Meet Susan Williams. A year and a half ago, she was an associate at a small firm in Washington, D.C., specializing in food and drug law. She was laid off in November of 2008 and after more than four months of searching, was still jobless.
So Williams, now 30, started working for the Census bureau, according to The Washington Post. For sixteen weeks, she canvassed dormitories, shelters, and supervised other canvassers for $21.50 an hour. She now works in technology operations for the census office.
WP: The Census Bureau expects to hire at least 700,000 people throughout the spring and summer for part-time jobs, paying $10 to $25 an hour, mostly to knock on the doors of people who don’t send in forms that will arrive in mailboxes this month. Many of the expected 3 million to 4 million applicants will be like Williams: highly educated and in the prime of their working life but sidelined by a recession that has driven the unemployment rate to almost 10 per cent.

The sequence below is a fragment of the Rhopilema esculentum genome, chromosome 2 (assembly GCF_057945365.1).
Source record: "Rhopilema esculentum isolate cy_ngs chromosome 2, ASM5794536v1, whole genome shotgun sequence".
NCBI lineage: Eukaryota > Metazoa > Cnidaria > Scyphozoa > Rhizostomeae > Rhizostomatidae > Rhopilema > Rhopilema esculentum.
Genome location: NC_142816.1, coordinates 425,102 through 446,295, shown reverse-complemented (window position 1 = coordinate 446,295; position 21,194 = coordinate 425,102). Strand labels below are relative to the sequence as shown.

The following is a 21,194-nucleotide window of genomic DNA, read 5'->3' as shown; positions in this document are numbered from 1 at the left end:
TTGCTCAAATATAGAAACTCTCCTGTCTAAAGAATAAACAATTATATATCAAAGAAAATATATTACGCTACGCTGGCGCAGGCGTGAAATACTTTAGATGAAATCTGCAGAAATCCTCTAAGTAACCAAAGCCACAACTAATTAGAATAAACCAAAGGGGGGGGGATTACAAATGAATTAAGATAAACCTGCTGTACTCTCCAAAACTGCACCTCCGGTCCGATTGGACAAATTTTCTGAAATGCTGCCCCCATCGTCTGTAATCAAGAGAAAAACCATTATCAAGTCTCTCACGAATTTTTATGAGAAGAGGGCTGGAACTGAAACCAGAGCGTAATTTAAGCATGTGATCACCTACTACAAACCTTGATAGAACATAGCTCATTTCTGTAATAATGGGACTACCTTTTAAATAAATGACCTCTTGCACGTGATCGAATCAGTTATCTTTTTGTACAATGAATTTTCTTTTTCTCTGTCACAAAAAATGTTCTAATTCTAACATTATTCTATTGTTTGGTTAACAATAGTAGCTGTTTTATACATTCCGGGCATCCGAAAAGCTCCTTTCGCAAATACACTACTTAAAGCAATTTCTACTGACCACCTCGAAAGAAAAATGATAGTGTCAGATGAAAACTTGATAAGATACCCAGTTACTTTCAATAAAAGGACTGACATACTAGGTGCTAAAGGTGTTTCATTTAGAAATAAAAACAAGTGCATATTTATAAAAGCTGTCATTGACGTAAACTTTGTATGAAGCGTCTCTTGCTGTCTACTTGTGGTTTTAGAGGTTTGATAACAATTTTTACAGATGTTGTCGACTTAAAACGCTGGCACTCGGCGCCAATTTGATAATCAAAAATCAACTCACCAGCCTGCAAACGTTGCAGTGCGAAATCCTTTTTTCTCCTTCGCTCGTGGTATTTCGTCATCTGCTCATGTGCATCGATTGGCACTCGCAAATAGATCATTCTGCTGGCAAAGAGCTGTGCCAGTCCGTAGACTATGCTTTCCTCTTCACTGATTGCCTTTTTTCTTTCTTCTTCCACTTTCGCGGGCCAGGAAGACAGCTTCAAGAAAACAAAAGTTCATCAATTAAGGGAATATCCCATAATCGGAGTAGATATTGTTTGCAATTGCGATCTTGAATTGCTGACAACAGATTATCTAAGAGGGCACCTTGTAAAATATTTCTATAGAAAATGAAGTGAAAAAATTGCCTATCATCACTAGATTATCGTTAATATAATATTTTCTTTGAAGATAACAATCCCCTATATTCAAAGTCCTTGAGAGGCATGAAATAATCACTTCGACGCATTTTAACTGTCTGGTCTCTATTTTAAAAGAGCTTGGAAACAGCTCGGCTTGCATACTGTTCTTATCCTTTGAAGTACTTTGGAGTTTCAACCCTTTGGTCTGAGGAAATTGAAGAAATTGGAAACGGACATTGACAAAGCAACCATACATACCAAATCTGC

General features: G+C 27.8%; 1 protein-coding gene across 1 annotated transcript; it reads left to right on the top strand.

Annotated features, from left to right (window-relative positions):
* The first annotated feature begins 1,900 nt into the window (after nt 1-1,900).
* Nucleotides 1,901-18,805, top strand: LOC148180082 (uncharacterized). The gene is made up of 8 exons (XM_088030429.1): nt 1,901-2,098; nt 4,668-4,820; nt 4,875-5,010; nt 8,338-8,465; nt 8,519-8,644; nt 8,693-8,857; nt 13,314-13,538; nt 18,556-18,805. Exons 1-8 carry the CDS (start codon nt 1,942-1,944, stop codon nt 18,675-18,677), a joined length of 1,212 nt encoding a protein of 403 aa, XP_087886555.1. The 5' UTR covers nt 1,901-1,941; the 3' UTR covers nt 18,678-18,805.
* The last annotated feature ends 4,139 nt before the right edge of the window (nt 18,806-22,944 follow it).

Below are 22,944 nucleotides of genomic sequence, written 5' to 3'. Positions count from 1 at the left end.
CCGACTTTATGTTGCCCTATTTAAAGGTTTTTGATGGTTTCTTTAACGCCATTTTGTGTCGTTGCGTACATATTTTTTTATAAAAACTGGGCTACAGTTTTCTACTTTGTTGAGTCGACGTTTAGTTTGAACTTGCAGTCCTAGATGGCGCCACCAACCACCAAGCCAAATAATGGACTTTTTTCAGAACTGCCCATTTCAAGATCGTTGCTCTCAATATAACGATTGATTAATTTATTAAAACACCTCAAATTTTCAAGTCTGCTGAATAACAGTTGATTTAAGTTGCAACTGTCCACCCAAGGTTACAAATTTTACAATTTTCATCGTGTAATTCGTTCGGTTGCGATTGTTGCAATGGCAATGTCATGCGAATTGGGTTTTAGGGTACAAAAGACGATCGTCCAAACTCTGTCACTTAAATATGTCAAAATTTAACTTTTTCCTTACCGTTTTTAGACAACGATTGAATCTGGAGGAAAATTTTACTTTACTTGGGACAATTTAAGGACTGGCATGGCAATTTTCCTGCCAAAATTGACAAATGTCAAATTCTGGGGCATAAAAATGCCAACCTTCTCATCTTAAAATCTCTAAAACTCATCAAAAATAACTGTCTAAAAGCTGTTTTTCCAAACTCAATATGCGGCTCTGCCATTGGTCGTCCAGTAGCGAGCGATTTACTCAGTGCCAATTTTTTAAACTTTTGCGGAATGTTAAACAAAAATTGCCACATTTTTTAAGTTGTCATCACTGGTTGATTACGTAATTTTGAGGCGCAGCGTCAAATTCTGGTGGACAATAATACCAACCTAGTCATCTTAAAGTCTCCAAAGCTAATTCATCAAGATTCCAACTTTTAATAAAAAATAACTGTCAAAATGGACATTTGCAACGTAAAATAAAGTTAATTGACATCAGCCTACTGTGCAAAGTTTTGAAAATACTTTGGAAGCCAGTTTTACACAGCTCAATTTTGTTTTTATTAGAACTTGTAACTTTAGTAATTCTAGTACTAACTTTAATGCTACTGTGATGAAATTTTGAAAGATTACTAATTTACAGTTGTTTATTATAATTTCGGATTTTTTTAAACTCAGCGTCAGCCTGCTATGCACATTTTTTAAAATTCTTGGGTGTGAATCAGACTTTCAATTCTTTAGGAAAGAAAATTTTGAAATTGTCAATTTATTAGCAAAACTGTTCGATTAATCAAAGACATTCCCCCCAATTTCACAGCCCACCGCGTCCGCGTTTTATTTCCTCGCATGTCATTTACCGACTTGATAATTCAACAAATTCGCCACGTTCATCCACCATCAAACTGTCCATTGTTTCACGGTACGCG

That better-than-nothing refrain is starting to sound awfully old, and this census, the government is beneficiary. Swapping a $100,000+ salary for a $41,000 annual (pretax) paycheck is quite a downgrade for those needing to pay off student loans.
Last census the government shelled out $9.5 million in marketing costs to try to recruit employees. This time around, there is competition to join the ranks.
Of course, those were the glory days of 2000 when unemployment was 4% and the dot com bubble had yet to burst.
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